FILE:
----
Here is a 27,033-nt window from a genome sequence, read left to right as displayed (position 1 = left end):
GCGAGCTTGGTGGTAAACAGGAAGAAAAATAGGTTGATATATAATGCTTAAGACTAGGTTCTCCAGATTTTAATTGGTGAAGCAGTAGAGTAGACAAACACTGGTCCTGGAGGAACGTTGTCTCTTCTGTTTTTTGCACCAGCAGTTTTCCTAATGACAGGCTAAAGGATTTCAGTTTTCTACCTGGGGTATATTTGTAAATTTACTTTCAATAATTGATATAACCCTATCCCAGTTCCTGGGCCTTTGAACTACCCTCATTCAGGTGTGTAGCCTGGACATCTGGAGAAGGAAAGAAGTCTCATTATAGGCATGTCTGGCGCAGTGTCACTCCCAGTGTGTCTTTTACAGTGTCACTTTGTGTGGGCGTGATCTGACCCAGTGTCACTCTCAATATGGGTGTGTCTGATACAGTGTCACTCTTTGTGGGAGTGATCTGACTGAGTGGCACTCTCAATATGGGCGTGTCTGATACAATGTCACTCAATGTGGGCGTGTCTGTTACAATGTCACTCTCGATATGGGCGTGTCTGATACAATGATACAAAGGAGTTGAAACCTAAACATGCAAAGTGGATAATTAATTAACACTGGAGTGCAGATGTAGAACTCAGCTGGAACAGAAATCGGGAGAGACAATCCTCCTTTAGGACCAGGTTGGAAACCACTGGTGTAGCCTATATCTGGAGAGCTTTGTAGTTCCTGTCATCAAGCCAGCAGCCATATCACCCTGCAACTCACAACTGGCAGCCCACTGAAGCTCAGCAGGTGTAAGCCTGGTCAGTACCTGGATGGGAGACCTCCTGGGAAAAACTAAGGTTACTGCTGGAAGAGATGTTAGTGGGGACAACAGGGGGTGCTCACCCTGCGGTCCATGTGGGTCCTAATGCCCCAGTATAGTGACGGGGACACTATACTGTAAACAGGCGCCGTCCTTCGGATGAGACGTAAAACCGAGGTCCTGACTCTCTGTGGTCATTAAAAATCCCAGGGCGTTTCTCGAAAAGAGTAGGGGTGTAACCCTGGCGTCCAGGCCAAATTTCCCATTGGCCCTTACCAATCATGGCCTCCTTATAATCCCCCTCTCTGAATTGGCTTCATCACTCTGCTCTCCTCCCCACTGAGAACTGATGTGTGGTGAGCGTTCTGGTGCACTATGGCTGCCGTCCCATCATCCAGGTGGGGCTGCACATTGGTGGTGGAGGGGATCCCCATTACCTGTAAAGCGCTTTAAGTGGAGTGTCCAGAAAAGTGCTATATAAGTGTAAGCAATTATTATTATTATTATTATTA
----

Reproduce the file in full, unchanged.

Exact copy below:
Here is a 27,033-nt window from a genome sequence, read left to right as displayed (position 1 = left end):
GCGAGCTTGGTGGTAAACAGGAAGAAAAATAGGTTGATATATAATGCTTAAGACTAGGTTCTCCAGATTTTAATTGGTGAAGCAGTAGAGTAGACAAACACTGGTCCTGGAGGAACGTTGTCTCTTCTGTTTTTTGCACCAGCAGTTTTCCTAATGACAGGCTAAAGGATTTCAGTTTTCTACCTGGGGTATATTTGTAAATTTACTTTCAATAATTGATATAACCCTATCCCAGTTCCTGGGCCTTTGAACTACCCTCATTCAGGTGTGTAGCCTGGACATCTGGAGAAGGAAAGAAGTCTCATTATAGGCATGTCTGGCGCAGTGTCACTCCCAGTGTGTCTTTTACAGTGTCACTTTGTGTGGGCGTGATCTGACCCAGTGTCACTCTCAATATGGGTGTGTCTGATACAGTGTCACTCTTTGTGGGAGTGATCTGACTGAGTGGCACTCTCAATATGGGCGTGTCTGATACAATGTCACTCAATGTGGGCGTGTCTGTTACAATGTCACTCTCGATATGGGCGTGTCTGATACAATGATACAAAGGAGTTGAAACCTAAACATGCAAAGTGGATAATTAATTAACACTGGAGTGCAGATGTAGAACTCAGCTGGAACAGAAATCGGGAGAGACAATCCTCCTTTAGGACCAGGTTGGAAACCACTGGTGTAGCCTATATCTGGAGAGCTTTGTAGTTCCTGTCATCAAGCCAGCAGCCATATCACCCTGCAACTCACAACTGGCAGCCCACTGAAGCTCAGCAGGTGTAAGCCTGGTCAGTACCTGGATGGGAGACCTCCTGGGAAAAACTAAGGTTACTGCTGGAAGAGATGTTAGTGGGGACAACAGGGGGTGCTCACCCTGCGGTCCATGTGGGTCCTAATGCCCCAGTATAGTGACGGGGACACTATACTGTAAACAGGCGCCGTCCTTCGGATGAGACGTAAAACCGAGGTCCTGACTCTCTGTGGTCATTAAAAATCCCAGGGCGTTTCTCGAAAAGAGTAGGGGTGTAACCCTGGCGTCCAGGCCAAATTTCCCATTGGCCCTTACCAATCATGGCCTCCTTATAATCCCCCTCTCTGAATTGGCTTCATCACTCTGCTCTCCTCCCCACTGAGAACTGATGTGTGGTGAGCGTTCTGGTGCACTATGGCTGCCGTCCCATCATCCAGGTGGGGCTGCACATTGGTGGTGGAGGGGATCCCCATTACCTGTAAAGCGCTTTAAGTGGAGTGTCCAGAAAAGTGCTATATAAGTGTAAGCAATTATTATTATTATTATTATTA